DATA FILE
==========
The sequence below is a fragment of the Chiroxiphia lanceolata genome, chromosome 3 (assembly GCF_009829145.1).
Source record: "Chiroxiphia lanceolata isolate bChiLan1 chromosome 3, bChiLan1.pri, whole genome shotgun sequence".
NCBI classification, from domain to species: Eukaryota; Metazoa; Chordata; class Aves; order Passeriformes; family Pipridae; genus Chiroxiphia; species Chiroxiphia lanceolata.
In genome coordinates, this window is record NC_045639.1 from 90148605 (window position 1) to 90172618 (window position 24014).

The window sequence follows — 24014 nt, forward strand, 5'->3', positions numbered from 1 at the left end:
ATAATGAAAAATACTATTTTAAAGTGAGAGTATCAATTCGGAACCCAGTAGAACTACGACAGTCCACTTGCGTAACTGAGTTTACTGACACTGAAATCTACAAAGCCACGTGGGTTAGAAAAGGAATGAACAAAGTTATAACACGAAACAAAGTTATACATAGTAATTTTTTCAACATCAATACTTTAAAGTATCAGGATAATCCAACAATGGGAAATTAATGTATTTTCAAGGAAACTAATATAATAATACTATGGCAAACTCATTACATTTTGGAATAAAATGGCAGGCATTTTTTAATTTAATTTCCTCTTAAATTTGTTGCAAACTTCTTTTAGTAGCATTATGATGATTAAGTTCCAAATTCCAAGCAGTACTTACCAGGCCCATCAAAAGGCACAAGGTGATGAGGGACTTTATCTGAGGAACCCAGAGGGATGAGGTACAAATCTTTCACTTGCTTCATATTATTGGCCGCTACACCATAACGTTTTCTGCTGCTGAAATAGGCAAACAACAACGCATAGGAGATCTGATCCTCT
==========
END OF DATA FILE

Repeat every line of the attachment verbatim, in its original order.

The sequence below is a fragment of the Chiroxiphia lanceolata genome, chromosome 3 (assembly GCF_009829145.1).
Source record: "Chiroxiphia lanceolata isolate bChiLan1 chromosome 3, bChiLan1.pri, whole genome shotgun sequence".
NCBI classification, from domain to species: Eukaryota; Metazoa; Chordata; class Aves; order Passeriformes; family Pipridae; genus Chiroxiphia; species Chiroxiphia lanceolata.
In genome coordinates, this window is record NC_045639.1 from 90148605 (window position 1) to 90172618 (window position 24014).

The window sequence follows — 24014 nt, forward strand, 5'->3', positions numbered from 1 at the left end:
ATAATGAAAAATACTATTTTAAAGTGAGAGTATCAATTCGGAACCCAGTAGAACTACGACAGTCCACTTGCGTAACTGAGTTTACTGACACTGAAATCTACAAAGCCACGTGGGTTAGAAAAGGAATGAACAAAGTTATAACACGAAACAAAGTTATACATAGTAATTTTTTCAACATCAATACTTTAAAGTATCAGGATAATCCAACAATGGGAAATTAATGTATTTTCAAGGAAACTAATATAATAATACTATGGCAAACTCATTACATTTTGGAATAAAATGGCAGGCATTTTTTAATTTAATTTCCTCTTAAATTTGTTGCAAACTTCTTTTAGTAGCATTATGATGATTAAGTTCCAAATTCCAAGCAGTACTTACCAGGCCCATCAAAAGGCACAAGGTGATGAGGGACTTTATCTGAGGAACCCAGAGGGATGAGGTACAAATCTTTCACTTGCTTCATATTATTGGCCGCTACACCATAACGTTTTCTGCTGCTGAAATAGGCAAACAACAACGCATAGGAGATCTGATCCTCT